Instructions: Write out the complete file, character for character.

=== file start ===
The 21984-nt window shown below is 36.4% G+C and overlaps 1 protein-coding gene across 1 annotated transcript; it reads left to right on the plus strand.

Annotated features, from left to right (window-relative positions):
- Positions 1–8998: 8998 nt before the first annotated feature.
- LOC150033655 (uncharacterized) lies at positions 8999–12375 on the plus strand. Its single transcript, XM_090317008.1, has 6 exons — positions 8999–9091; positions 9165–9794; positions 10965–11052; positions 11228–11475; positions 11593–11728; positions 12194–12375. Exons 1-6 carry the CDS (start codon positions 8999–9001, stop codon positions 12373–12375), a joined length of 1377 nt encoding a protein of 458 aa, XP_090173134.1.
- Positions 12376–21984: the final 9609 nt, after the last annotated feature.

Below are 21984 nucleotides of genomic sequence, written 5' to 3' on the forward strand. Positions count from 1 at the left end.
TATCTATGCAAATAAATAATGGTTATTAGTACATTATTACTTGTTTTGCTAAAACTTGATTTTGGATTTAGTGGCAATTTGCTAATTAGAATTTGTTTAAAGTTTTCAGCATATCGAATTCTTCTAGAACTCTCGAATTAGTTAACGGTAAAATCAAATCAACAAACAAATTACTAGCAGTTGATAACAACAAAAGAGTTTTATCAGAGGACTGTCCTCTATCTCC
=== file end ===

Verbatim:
The 21984-nt window shown below is 36.4% G+C and overlaps 1 protein-coding gene across 1 annotated transcript; it reads left to right on the plus strand.

Annotated features, from left to right (window-relative positions):
- Positions 1–8998: 8998 nt before the first annotated feature.
- LOC150033655 (uncharacterized) lies at positions 8999–12375 on the plus strand. Its single transcript, XM_090317008.1, has 6 exons — positions 8999–9091; positions 9165–9794; positions 10965–11052; positions 11228–11475; positions 11593–11728; positions 12194–12375. Exons 1-6 carry the CDS (start codon positions 8999–9001, stop codon positions 12373–12375), a joined length of 1377 nt encoding a protein of 458 aa, XP_090173134.1.
- Positions 12376–21984: the final 9609 nt, after the last annotated feature.

Below are 21984 nucleotides of genomic sequence, written 5' to 3' on the forward strand. Positions count from 1 at the left end.
TATCTATGCAAATAAATAATGGTTATTAGTACATTATTACTTGTTTTGCTAAAACTTGATTTTGGATTTAGTGGCAATTTGCTAATTAGAATTTGTTTAAAGTTTTCAGCATATCGAATTCTTCTAGAACTCTCGAATTAGTTAACGGTAAAATCAAATCAACAAACAAATTACTAGCAGTTGATAACAACAAAAGAGTTTTATCAGAGGACTGTCCTCTATCTCC